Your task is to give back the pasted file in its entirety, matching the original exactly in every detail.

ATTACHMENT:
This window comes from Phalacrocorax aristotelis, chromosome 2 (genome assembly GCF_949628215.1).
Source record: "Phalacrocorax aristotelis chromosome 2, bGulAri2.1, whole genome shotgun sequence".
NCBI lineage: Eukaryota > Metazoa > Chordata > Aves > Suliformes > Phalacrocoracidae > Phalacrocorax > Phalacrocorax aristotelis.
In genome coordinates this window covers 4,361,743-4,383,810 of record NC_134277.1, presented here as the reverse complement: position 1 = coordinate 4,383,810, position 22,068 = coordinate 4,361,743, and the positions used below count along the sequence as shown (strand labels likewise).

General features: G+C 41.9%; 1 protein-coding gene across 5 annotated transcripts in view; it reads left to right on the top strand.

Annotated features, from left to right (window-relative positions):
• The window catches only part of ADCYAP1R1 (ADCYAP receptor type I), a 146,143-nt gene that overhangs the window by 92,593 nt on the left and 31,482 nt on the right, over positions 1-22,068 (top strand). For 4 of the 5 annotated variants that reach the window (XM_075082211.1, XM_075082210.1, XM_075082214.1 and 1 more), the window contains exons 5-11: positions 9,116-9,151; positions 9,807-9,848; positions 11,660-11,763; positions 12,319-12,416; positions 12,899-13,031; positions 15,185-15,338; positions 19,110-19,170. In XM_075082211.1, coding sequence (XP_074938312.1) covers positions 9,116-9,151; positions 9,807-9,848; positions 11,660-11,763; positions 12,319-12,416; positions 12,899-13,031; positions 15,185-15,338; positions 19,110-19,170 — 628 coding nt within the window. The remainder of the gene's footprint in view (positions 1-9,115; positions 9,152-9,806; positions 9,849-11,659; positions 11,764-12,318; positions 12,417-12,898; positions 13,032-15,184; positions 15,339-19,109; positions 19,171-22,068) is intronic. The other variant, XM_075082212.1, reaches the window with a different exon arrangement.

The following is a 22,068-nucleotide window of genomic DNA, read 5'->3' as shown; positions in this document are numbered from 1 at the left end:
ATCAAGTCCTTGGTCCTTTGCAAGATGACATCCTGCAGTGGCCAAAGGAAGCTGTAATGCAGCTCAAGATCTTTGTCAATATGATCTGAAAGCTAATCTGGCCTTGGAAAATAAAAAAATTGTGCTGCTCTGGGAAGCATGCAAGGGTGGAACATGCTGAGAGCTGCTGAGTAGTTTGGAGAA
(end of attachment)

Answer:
This window comes from Phalacrocorax aristotelis, chromosome 2 (genome assembly GCF_949628215.1).
Source record: "Phalacrocorax aristotelis chromosome 2, bGulAri2.1, whole genome shotgun sequence".
NCBI lineage: Eukaryota > Metazoa > Chordata > Aves > Suliformes > Phalacrocoracidae > Phalacrocorax > Phalacrocorax aristotelis.
In genome coordinates this window covers 4,361,743-4,383,810 of record NC_134277.1, presented here as the reverse complement: position 1 = coordinate 4,383,810, position 22,068 = coordinate 4,361,743, and the positions used below count along the sequence as shown (strand labels likewise).

General features: G+C 41.9%; 1 protein-coding gene across 5 annotated transcripts in view; it reads left to right on the top strand.

Annotated features, from left to right (window-relative positions):
• The window catches only part of ADCYAP1R1 (ADCYAP receptor type I), a 146,143-nt gene that overhangs the window by 92,593 nt on the left and 31,482 nt on the right, over positions 1-22,068 (top strand). For 4 of the 5 annotated variants that reach the window (XM_075082211.1, XM_075082210.1, XM_075082214.1 and 1 more), the window contains exons 5-11: positions 9,116-9,151; positions 9,807-9,848; positions 11,660-11,763; positions 12,319-12,416; positions 12,899-13,031; positions 15,185-15,338; positions 19,110-19,170. In XM_075082211.1, coding sequence (XP_074938312.1) covers positions 9,116-9,151; positions 9,807-9,848; positions 11,660-11,763; positions 12,319-12,416; positions 12,899-13,031; positions 15,185-15,338; positions 19,110-19,170 — 628 coding nt within the window. The remainder of the gene's footprint in view (positions 1-9,115; positions 9,152-9,806; positions 9,849-11,659; positions 11,764-12,318; positions 12,417-12,898; positions 13,032-15,184; positions 15,339-19,109; positions 19,171-22,068) is intronic. The other variant, XM_075082212.1, reaches the window with a different exon arrangement.

The following is a 22,068-nucleotide window of genomic DNA, read 5'->3' as shown; positions in this document are numbered from 1 at the left end:
ATCAAGTCCTTGGTCCTTTGCAAGATGACATCCTGCAGTGGCCAAAGGAAGCTGTAATGCAGCTCAAGATCTTTGTCAATATGATCTGAAAGCTAATCTGGCCTTGGAAAATAAAAAAATTGTGCTGCTCTGGGAAGCATGCAAGGGTGGAACATGCTGAGAGCTGCTGAGTAGTTTGGAGAA